Disable editing of transactions, is it possible?
gnucash at allycomm.com
Tue Jan 18 14:55:32 EST 2011
Rather than beating ourselves against the potential "stupidity" of
government regulations, perhaps considering it as a "useful feature" and
coming up with some requirements would be productive. One of the things
I *hated* about Quick-whatever was that you could totally screw things
up unintentionally. I'd welcome a feature that "locked down"
transactions that I had, for example, marked as "cleared" or
"reconciled" one or more constituent splits.
What data would need to be locked from UI editing?
My first stab would be:
* Date of transaction
* For each split
- amount of split
- target account
* Number of splits
This would allow notes and descriptions to be updated, but not the core
When would the UI lock need to be applied?
On first entry seems like the most conservative, but potentially very,
very annoying ("Oh &^%$&, I didn't mean to click there and now that
entry is locked.") When one or more constituent splits were marked as
"cleared" or "reconciled" seems like a natural point for me, but may not
meet the requirements of the tax codes or GAAP of the jurisdictions.
An interpretation on the applicable Swedish and German codes would be
most helpful for answering both of these.
On 01/18/2011 10:07 AM, Daniel Karlsson wrote:
> On Tue, Jan 18, 2011 at 1:38 PM, Mike or Penny Novack<
> stepbystepfarm at mtdata.com> wrote:
>> Adding an option to make transactions
>>>> read-only/disable editing may seem unnecessary, in fact the only purpose
>>>> of this would be to make the software available to Swedish accountants in
>>>> smaller firms and organisations. If one would want to cook the books this
>>>> feature will do nothing what so ever to stop him, but this feature would
>>>> make the software comply to Swedish law.
>>> Misunderstanding what I was saying?
>> Perhaps the Swedish lawmakers need to call in Swedish systems analysts to
>> explain this to them. I was saying that no software CAN be compliant with
>> "prevents the data from being altered". What such software COULD do is
>> prevent that alteration unless other (unrelated) laws and civil restrictions
>> were violated in the process. Thus the terms of your license with some
>> commercial software product likely says that you are not allowed to examine
>> the code and/or internal data formats and may not use the code for other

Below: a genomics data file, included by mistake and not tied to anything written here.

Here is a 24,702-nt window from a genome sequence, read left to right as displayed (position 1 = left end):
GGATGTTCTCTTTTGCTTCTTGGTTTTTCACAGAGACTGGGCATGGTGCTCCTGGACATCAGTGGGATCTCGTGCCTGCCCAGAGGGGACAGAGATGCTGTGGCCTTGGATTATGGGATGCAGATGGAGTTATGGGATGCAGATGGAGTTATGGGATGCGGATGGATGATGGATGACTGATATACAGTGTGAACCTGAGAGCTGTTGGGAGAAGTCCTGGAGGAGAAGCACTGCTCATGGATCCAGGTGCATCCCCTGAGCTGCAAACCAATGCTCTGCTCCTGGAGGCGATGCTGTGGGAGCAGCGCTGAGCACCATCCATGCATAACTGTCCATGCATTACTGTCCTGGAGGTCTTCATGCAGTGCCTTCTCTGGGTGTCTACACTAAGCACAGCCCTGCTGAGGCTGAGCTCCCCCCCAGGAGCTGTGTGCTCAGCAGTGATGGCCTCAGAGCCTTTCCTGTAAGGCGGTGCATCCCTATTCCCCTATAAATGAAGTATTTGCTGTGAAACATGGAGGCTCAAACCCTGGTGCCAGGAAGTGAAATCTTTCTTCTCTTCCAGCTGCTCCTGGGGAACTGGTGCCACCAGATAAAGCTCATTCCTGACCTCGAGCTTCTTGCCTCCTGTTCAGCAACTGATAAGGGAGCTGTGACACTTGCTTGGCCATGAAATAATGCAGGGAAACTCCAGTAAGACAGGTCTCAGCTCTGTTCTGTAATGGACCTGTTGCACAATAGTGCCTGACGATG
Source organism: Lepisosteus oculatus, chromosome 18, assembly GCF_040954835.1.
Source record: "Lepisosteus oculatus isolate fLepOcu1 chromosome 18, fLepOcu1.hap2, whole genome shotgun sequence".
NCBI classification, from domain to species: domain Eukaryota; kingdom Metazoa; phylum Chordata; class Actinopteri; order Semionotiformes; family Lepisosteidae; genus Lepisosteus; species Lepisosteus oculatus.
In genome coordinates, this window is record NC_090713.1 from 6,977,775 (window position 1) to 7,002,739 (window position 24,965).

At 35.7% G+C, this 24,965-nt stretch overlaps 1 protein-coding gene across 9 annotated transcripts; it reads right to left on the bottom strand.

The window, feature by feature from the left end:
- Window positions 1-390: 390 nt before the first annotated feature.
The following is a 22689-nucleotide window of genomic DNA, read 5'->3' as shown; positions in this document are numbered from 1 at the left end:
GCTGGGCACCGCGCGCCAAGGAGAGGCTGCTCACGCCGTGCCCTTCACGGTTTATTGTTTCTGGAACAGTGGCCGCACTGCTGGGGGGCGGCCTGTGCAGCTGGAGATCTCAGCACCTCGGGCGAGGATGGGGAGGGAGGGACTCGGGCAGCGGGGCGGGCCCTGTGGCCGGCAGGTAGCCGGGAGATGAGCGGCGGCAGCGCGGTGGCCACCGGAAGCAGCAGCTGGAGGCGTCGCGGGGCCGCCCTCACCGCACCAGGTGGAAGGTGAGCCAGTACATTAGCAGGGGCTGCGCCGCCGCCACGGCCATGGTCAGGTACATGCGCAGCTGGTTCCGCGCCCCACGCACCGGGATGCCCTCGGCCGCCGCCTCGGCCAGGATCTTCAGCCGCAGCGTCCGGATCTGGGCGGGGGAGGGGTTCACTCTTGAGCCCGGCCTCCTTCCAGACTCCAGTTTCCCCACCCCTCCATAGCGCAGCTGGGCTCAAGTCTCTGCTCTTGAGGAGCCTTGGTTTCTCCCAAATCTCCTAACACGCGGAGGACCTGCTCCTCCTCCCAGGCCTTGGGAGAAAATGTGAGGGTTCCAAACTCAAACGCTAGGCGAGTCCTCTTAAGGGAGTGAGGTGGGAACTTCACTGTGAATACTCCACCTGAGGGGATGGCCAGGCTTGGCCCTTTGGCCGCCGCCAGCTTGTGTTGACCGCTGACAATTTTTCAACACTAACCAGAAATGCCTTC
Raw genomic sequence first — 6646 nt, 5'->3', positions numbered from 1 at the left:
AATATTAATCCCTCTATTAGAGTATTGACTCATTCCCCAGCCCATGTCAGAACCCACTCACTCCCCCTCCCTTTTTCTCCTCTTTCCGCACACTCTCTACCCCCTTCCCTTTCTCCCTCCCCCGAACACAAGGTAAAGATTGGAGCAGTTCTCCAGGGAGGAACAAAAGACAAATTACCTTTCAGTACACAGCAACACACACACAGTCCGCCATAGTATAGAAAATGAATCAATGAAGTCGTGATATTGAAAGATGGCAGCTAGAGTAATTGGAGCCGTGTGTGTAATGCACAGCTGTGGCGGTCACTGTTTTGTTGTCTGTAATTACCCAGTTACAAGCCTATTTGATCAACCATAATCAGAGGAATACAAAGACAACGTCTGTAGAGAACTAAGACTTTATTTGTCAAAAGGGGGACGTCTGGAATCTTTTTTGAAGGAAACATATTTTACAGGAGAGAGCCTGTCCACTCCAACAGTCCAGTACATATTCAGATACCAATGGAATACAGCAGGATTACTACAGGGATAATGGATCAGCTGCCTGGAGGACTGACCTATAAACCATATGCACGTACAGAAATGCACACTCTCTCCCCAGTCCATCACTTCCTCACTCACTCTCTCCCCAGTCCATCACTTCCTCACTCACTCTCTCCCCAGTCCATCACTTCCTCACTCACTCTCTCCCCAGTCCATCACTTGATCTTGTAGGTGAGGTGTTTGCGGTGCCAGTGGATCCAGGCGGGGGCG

>> purposes of your own.
>> But that's not "in the code" but in the licenses.
>> Let me try to make this clear. Let's suppose that the developers did
>> exactly what you suggest, created a "Swedish version" which had a line of
>> code that disabled the edit transaction process. But this is OPEN SOURCE
>> SOFTWARE. Are we to suppose that Swedish programmers/analysts* are too
>> incompetent at their craft to be able to create a "slightly modified"
>> version to be used when one wanted to edit the data? This isn't a task of
>> writing an entirely different version of the program but changing just a
>> couple lines of source code and recompiling.
>> The only way I can interpret the law in this case is making OPEN SOFTWARE
>> illegal for accounting purposes.
>> Michael D Novack
>> * or ones elsewhere anywhere in the world who for whatever reason wished to
>> do this and offer their version to Swedes
>> There is no possibility of social justice on a dead planet except the
>> equality of the grave.
> To be honest I hadn't considered the roles licenses plays in this, and
> neither am I an expert on law, far from it, but I believe that software
> doesn't have to prevent the data from being altered, just making the option
> unavailable is enough. If someone change the code of the "Swedish version"
> to allow editing and used it to edit transactions might be considered the
> same as writing a tool to access some proprietary database to change
> transactions, Of course the editing of GnuCash isn't illegal, but using such
> an edited version to change transactions would be.
> Several Swedish accounting programs store files in plaintext, or some easily
> accessed database. The data is in no way protected against tampering, yet
> they are approved simply because the GUI does not allow it. Yes, this law
> isn't attuned to the reality and Swedish lawmaker do need someone to explain
> that to them. But adding an option in GnuCash might be easier than to change
> the mind of the government :P
> One way to implement this would be to make the option to make transactions
> read-only available when creating a new file. I'm not familiar with CnuCashs
> design so I don't know if that's a viable solution, but from a Swedish users
> perspective that would be perfect.
> If a patch was submitted, making the option to make transactions read-only,
> would it be accepted?
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